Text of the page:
This study investigates the impact of earnings management on the efficiency of Eurozone banks, examining its chronological evolution until the implementation of International Financial Reporting Standard 9. Using data on 70 banks, we find that earnings management, defined as discretionary loan loss provisions, negatively affects efficiency. Meanwhile, when we also include non-discretionary provisions (those required by legal obligations), we estimate a positive impact of loan provisions on allocative efficiency—contrarily to a negative effect of discretionary provisions. This finding helps stress the importance of adequately defining earnings management, namely for the purpose of analyzing its effect on banking efficiency.
The 2008 financial crisis showed that well-managed banks are crucial to the smooth functioning of the business fabric, as they promote the efficient allocation of resources in the economy (Pathan and Faff, 2013). However, efficiency is not achieved if institutions are involved in activities that compromise their integrity and that of the sector (Ujah et al., 2017). One example of these practices, identified in the literature as one of the motives behind the 2008 financial crisis, was the occurrence of less transparent earnings management (Alhadab and Al-Own, 2019) through, for instance, the creation of excessive loan loss provisions (LLP), by reserving financial resources beyond those deemed reasonable to deal with credit risk and the associated danger of default by borrowers.
The relationship between earnings management and bank efficiency has received little attention in the literature. To the best of our knowledge, the few studies on the subject are the papers by Ab-Hamid et al. (2018); Martens et al. (2021) and Wu et al. (2016). Using either Data Envelopment Analysis (DEA) (Wu et al., 2016) or Stochastic Frontier Analysis (SFA) (Ab-Hamid et al., 2018; Martens et al., 2021), these studies show that excessive LLP adversely impact the efficiency of banks. The justification for this negative effect stems from the fact that excessive LLP prevent banks from efficiently transforming their inputs (e.g., capital, labor, and deposits) into outputs (e.g., loans and investments). Furthermore, directors may not practice adequate controls and monitoring, thereby conditioning efficiency (“bad management hypothesis” proposed by Berger and DeYoung, 1997). However, other studies suggest that LLP could increase efficiency, as a high volume of provisions can be part of the bank’s strategy because directors do not spend enough resources on credit risk (“skimping hypothesis” proposed by Berger and DeYoung (1997).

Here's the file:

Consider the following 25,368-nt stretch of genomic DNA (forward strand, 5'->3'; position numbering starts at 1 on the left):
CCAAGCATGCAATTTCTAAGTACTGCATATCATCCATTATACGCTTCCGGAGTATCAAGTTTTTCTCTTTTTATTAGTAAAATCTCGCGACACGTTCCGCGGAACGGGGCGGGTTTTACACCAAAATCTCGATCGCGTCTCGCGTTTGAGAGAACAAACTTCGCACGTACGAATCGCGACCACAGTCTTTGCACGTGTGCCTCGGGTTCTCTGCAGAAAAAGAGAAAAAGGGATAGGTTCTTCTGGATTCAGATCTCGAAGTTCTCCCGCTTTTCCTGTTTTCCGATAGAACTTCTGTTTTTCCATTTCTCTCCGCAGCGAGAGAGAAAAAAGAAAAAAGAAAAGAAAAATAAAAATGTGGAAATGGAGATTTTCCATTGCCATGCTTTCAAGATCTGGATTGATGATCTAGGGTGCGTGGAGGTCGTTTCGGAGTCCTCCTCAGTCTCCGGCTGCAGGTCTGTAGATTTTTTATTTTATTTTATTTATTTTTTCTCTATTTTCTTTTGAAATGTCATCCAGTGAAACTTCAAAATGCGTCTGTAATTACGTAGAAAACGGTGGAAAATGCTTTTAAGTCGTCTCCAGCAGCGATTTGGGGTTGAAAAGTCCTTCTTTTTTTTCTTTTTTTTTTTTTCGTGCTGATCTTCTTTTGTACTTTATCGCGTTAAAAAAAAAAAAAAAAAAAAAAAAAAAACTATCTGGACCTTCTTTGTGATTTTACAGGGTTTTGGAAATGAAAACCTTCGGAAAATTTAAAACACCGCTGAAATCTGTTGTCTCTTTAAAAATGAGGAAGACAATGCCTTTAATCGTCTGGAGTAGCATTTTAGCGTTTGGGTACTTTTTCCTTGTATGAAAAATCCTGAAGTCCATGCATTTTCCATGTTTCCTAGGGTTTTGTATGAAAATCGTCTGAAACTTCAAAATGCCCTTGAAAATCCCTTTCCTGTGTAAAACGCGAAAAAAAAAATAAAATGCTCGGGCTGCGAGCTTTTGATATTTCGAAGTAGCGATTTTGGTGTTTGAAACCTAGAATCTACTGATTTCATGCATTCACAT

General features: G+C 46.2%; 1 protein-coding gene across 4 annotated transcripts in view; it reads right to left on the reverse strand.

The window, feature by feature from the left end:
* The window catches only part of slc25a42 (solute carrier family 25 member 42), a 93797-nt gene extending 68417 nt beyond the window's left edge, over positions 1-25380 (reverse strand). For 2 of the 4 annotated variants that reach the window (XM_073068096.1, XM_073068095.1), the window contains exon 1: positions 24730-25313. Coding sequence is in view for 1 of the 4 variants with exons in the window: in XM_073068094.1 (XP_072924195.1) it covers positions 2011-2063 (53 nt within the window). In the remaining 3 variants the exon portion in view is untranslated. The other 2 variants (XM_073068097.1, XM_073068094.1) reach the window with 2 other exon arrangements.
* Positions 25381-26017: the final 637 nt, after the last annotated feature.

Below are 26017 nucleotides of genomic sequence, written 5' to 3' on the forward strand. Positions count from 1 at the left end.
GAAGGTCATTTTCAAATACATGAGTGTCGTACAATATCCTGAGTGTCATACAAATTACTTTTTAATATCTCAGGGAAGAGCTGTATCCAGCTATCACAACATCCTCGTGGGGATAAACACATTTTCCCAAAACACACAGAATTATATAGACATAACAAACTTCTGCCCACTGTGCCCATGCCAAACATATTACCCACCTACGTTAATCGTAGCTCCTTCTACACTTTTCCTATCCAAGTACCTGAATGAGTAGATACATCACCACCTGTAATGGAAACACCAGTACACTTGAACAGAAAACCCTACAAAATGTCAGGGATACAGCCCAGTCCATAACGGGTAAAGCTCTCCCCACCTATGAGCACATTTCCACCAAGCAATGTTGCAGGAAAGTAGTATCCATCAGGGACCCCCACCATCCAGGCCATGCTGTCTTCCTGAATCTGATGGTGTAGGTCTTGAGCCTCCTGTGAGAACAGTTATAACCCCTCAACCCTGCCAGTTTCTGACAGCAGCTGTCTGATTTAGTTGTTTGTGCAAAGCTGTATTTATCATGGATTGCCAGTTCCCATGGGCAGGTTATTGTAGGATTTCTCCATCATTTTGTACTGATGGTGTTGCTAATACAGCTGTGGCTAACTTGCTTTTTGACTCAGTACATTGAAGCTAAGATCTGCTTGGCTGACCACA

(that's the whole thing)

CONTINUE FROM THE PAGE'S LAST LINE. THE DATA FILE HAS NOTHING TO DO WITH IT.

This study investigates the impact of earnings management on the efficiency of Eurozone banks, examining its chronological evolution until the implementation of International Financial Reporting Standard 9. Our results suggest that the greatest source of cost inefficiency comes from allocative reasons, or equivalently, that inefficiency owes more to incorrect choice of inputs than to underutilization/waste of resources. Regarding the impact of earnings management on efficiency, results suggest that the relationship between earnings management, measured through discretionary provisions (RD and RDS), and all efficiency scores (CE, TE, and AE) follows an inverted U-shaped form. However, we find a positive estimate of the impact of LLPTL on AE.